You wouldn't believe it looking at photos taken outside fast-food restaurants this week, but a new survey has found more than half of Kiwis plan to keep on social distancing even as the pandemic winds down.
Health experts say keeping your distance - preferably about two metres - from others is a key way to prevent the spread of COVID-19, which has killed hundreds of thousands of people since emerging from China in January.
Its main form of transmission is respiratory droplets from sneezes and coughs, but can also be transmitted by people without symptoms, so keeping a safe distance could be the difference between catching the disease or passing it on to someone else.
Daniel Shaw, managing director of insights and research company Perceptive, says many Kiwis plan to keep up some of the new routines and behaviours they've picked up over the last few weeks of lockdown.
"The majority of us are expecting COVID-19 to impact us on some level for six to 12 months... potentially as we even move out of the alert levels," he told The AM Show on Friday.
"Two-thirds of us are still potentially saying we're less likely to attend social gatherings, even half saying we may be less likely to catch up with friends and family. It will be interesting to see how long that lasts."
Perceptive has been running a tracker on its site to gauge the public's sentiments during the pandemic. The latest figures show Kiwis, for the most part, are remaining positive about the impact the lockdown has had.
But concern for the state of the economy is forefront, with 88 percent of us worried about our jobs and incomes. And one-in-five parents are concerned about the impact the lockdown will have on their kids' education.
On a positive note, the survey found more than half of us (58 percent) have adopted new technology and will continue to do so in the future. About the same number say they'll continue to cook more meals at home, rather than eat out, and 42 percent say they'll cut down on the amount of cleaning they pay to get done, and just do it themselves.
Shaw said another interesting finding is that far more Kiwis are worried about others' health than their own.
"Seventy-one percent are still concerned about our fellow New Zealanders. That's potentially a look at how we've come together through this - only about 40 percent of us are concerned about our own health and wellbeing."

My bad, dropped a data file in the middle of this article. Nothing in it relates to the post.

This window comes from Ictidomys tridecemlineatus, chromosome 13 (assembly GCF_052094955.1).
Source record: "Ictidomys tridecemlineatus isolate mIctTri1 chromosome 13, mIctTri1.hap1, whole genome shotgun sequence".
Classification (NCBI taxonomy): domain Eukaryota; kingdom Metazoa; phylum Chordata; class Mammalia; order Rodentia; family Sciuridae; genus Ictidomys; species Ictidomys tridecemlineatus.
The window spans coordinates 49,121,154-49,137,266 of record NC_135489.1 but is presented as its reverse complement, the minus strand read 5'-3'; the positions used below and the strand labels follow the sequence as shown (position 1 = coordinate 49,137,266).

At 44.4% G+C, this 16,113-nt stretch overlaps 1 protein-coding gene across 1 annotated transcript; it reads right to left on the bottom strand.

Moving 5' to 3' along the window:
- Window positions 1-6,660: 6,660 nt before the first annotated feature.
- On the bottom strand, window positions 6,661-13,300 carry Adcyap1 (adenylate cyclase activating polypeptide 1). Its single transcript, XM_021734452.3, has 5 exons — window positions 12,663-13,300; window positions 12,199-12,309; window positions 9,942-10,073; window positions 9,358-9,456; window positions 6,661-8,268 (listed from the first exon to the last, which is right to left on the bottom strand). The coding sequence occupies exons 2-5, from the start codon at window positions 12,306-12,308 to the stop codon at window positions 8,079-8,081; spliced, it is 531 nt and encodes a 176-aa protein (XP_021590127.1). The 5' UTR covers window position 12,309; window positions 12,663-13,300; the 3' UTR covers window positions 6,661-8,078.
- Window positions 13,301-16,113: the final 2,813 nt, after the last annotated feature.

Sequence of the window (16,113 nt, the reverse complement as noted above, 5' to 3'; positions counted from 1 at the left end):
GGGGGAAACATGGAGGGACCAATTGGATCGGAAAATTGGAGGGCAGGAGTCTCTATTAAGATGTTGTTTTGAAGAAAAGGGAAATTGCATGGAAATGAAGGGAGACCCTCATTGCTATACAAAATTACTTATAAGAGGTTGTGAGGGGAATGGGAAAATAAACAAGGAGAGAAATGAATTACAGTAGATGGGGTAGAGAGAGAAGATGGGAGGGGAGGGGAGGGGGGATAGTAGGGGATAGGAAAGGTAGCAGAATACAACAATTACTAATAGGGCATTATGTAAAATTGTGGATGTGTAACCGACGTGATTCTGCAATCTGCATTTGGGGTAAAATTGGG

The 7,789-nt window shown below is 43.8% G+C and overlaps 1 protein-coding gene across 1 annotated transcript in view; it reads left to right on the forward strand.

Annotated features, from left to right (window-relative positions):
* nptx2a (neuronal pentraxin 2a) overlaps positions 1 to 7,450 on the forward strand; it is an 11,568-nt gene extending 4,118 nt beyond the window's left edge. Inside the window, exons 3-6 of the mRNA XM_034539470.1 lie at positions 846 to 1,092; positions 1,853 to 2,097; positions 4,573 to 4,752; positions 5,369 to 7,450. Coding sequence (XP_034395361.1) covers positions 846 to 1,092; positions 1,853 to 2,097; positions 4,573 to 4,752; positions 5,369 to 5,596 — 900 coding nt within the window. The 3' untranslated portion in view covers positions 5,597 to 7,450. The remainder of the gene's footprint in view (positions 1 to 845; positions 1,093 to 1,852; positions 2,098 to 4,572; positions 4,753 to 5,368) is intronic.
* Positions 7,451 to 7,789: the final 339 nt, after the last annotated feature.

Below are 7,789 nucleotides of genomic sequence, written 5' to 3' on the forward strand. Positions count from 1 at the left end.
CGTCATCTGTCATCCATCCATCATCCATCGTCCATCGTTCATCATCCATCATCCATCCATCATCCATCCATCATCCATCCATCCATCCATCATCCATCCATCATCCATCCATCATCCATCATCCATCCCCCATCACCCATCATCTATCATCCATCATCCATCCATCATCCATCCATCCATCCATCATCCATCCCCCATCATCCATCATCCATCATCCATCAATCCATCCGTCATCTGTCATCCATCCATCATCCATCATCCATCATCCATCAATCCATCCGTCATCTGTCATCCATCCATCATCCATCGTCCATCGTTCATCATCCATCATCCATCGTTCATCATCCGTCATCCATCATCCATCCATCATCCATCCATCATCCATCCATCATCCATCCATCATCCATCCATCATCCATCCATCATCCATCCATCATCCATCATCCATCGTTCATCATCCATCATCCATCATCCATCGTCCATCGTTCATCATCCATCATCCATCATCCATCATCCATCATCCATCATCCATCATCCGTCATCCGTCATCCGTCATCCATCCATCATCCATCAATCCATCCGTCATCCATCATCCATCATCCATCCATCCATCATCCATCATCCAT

As for brands, the Warehouse's early decision to keep its doors open as a provider of 'essential' goods clearly backfired, with it being one of the only major organisations to register 'negative sentiment' amongst those surveyed. But realising their mistake has paid off.
"The Warehouse, who was viewed negatively at the start of lockdown, have generated positive sentiment by closing their stores, organising essential items to order, having contact-less delivery options, and tailoring their advertising to the situation," Perceptive said on its site.
Another falling foul of public sentiment is UberEats, which has refused to lower its 30-35 percent commission rate, despite restaurants - which often operate on razor-thin margins - coming to increasingly rely on delivery services.
Air New Zealand, despite laying off staff, is amongst those receiving positive sentiment from the public, along with supermarkets, banks and telcos.
As for the Government, 75 percent of us think they're doing "as much as they can" to suppress the impact of the pandemic, which has killed 19 Kiwis to date. Only 5 percent think politicians aren't doing enough.
This is perhaps reflected in responses to the question, 'How concerned are you about the coronavirus/COVID-19 situation?', which has fallen from 53 percent 'high concern' at the end of March, when the lockdown was in its first week, to 35 percent now.
New Zealand is expected to be at level 3 for two weeks at least.